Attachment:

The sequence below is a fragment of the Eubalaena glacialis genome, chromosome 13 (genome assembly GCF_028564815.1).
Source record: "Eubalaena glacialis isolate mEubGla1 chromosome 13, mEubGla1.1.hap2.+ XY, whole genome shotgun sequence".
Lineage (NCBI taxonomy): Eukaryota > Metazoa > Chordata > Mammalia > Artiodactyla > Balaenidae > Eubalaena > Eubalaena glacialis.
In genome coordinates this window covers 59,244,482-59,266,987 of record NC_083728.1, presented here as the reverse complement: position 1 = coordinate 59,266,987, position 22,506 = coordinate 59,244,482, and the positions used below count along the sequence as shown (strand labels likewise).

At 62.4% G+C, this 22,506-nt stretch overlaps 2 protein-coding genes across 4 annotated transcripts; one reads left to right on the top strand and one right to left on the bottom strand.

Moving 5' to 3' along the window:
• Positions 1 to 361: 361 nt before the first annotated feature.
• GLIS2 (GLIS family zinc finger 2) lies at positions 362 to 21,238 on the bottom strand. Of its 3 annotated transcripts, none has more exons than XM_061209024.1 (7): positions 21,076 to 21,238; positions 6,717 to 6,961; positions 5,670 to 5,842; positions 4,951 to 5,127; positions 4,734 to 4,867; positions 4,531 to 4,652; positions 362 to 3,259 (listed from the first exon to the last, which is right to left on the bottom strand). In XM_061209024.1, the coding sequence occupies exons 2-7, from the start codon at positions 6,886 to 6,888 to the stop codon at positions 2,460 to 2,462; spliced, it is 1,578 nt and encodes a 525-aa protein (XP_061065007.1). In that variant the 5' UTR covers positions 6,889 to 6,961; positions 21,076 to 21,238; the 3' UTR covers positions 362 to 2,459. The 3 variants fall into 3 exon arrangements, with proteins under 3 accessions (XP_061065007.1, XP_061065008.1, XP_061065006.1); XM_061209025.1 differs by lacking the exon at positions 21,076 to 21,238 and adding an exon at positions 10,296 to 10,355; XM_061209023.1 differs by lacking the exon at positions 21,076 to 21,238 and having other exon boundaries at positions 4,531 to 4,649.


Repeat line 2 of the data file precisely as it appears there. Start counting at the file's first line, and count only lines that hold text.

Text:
Source record: "Eubalaena glacialis isolate mEubGla1 chromosome 13, mEubGla1.1.hap2.+ XY, whole genome shotgun sequence".